Standards in General Nursing
Below is a link to the NMBA Standards of Practice. As stated in the document, the standards are to be used in the following way:
The Registered nurse standards for practice consist of the following seven standards:
- Thinks critically and analyses nursing practice.
- Engages in therapeutic and professional relationships.
- Maintains the capability for practice.
- Comprehensively conducts assessments.
- Develops a plan for nursing practice.
- Provides safe, appropriate and responsive quality nursing practice.
- Evaluates outcomes to inform nursing practice.
The above standards are all interconnected (see Figure 1). Standards one, two and three relate to each other, as well as to each dimension of practice in standards four, five, six and seven.
Each standard has criteria that specify how that standard is demonstrated. The criteria are to be interpreted in the context of each RN’s practice. For example, all RNs will, at various times, work in partnerships and delegate responsibilities, however not every RN will delegate clinical practice to enrolled nurses. The criteria are not exhaustive and enable rather than limit the development of individual registered nurse scopes of practice.
The Registered nurse standards for practice are for all RNs across all areas of practice. They are to be read in conjunction with the applicable NMBA standards, codes and guidelines, including the Code of conduct for nurses, National framework for the development of decision-making tools for nursing and midwifery practice, Supervision guidelines for nursing and midwifery, and Guidelines for mandatory notifications. The glossary is also important for understanding how key terms are used in these standards.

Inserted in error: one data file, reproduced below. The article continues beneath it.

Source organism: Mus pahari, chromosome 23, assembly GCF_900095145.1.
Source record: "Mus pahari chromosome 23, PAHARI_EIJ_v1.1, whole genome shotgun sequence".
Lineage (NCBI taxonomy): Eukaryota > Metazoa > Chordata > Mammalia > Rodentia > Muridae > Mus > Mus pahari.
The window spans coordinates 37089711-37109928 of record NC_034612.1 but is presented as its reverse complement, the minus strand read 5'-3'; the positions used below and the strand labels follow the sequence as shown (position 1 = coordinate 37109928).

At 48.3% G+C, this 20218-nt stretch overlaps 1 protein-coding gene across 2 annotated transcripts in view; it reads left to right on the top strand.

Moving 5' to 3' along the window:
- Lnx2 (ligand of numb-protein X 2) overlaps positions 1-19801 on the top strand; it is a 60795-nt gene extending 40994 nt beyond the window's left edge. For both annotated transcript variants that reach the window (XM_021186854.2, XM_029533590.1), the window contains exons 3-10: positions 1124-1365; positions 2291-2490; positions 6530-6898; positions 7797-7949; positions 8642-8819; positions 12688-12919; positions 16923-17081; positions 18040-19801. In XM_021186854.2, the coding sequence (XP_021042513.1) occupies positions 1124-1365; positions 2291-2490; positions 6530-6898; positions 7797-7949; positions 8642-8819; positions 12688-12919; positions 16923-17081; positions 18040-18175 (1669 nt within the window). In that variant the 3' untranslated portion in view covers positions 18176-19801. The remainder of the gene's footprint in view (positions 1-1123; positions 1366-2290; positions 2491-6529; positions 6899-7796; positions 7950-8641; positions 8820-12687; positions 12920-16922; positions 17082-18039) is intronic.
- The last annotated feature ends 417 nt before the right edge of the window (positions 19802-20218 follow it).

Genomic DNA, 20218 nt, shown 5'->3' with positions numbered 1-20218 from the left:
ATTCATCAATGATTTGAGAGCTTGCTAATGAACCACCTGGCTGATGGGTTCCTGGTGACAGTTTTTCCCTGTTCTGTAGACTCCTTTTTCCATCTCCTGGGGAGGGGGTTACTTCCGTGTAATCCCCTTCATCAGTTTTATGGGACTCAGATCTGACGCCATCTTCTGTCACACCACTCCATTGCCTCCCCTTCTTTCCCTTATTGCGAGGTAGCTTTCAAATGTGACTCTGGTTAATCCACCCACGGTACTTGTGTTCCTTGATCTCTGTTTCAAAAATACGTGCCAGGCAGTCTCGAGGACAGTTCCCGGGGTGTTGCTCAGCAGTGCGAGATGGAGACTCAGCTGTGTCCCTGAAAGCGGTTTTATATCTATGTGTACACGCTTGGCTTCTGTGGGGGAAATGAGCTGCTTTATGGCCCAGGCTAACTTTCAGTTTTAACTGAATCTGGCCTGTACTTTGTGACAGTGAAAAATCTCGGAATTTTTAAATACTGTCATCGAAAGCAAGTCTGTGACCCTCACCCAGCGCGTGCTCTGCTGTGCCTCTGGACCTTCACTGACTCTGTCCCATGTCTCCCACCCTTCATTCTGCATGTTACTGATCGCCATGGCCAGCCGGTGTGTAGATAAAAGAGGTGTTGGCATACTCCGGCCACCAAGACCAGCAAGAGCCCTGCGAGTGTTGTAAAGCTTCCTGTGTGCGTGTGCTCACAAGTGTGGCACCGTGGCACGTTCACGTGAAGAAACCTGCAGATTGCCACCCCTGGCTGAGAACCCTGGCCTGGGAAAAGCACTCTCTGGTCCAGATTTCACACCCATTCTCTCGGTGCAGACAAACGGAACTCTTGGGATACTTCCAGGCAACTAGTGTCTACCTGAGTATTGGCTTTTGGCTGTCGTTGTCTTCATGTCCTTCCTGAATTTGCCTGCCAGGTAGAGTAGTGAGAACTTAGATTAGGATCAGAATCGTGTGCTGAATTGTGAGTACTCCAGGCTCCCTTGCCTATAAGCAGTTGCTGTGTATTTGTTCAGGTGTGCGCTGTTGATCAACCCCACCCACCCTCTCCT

South Australian School Nurse Association – at the heart of student health and wellbeing.
SASNA helps to …
- connect school nurses in twice termly meetings (online attendance available), a private online forum, social media posts and through a members’ directory.
- support members through a network of experienced, qualified professionals prepared to work as a team.
- develop school nurses, encouraging research, innovative programmes in schools, and discussion of case studies, also providing access to presentations from expert guest speakers, external PD opportunities as they arise and a range of useful resources, news, events and job vacancies.
SASNA exists to support and empower school nurses in the provision of evidence-based health care to school communities through: